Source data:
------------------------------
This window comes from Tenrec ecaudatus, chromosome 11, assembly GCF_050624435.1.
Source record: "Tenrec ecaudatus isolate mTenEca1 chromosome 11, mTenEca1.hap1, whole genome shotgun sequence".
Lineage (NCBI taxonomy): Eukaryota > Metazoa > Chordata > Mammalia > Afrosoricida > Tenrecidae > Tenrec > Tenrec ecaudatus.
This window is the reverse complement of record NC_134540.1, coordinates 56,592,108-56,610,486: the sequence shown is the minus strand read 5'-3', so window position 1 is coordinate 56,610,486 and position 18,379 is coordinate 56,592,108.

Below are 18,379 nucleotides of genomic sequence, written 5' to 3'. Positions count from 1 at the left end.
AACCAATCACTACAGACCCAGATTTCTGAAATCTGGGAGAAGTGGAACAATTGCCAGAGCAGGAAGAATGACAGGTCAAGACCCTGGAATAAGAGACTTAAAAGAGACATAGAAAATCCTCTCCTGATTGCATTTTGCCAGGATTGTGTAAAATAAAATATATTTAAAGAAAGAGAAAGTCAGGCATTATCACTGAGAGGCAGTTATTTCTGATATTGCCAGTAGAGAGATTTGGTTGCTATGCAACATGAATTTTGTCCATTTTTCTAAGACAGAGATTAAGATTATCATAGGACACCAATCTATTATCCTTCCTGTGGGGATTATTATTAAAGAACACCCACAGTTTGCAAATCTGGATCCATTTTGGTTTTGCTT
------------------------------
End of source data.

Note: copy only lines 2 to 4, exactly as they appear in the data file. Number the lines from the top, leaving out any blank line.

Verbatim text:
Source record: "Tenrec ecaudatus isolate mTenEca1 chromosome 11, mTenEca1.hap1, whole genome shotgun sequence".
Lineage (NCBI taxonomy): Eukaryota > Metazoa > Chordata > Mammalia > Afrosoricida > Tenrecidae > Tenrec > Tenrec ecaudatus.
This window is the reverse complement of record NC_134540.1, coordinates 56,592,108-56,610,486: the sequence shown is the minus strand read 5'-3', so window position 1 is coordinate 56,610,486 and position 18,379 is coordinate 56,592,108.